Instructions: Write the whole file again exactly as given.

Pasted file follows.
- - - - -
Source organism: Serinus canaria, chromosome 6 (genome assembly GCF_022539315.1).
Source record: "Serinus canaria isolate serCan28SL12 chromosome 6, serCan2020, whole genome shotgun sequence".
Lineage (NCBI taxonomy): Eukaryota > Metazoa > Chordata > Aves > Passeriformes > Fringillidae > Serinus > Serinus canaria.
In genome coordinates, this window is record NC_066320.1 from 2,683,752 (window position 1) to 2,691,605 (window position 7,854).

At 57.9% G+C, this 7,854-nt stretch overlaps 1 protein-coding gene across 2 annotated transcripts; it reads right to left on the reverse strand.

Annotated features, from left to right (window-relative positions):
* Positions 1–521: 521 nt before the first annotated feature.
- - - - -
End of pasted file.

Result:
Source organism: Serinus canaria, chromosome 6 (genome assembly GCF_022539315.1).
Source record: "Serinus canaria isolate serCan28SL12 chromosome 6, serCan2020, whole genome shotgun sequence".
Lineage (NCBI taxonomy): Eukaryota > Metazoa > Chordata > Aves > Passeriformes > Fringillidae > Serinus > Serinus canaria.
In genome coordinates, this window is record NC_066320.1 from 2,683,752 (window position 1) to 2,691,605 (window position 7,854).

At 57.9% G+C, this 7,854-nt stretch overlaps 1 protein-coding gene across 2 annotated transcripts; it reads right to left on the reverse strand.

Annotated features, from left to right (window-relative positions):
* Positions 1–521: 521 nt before the first annotated feature.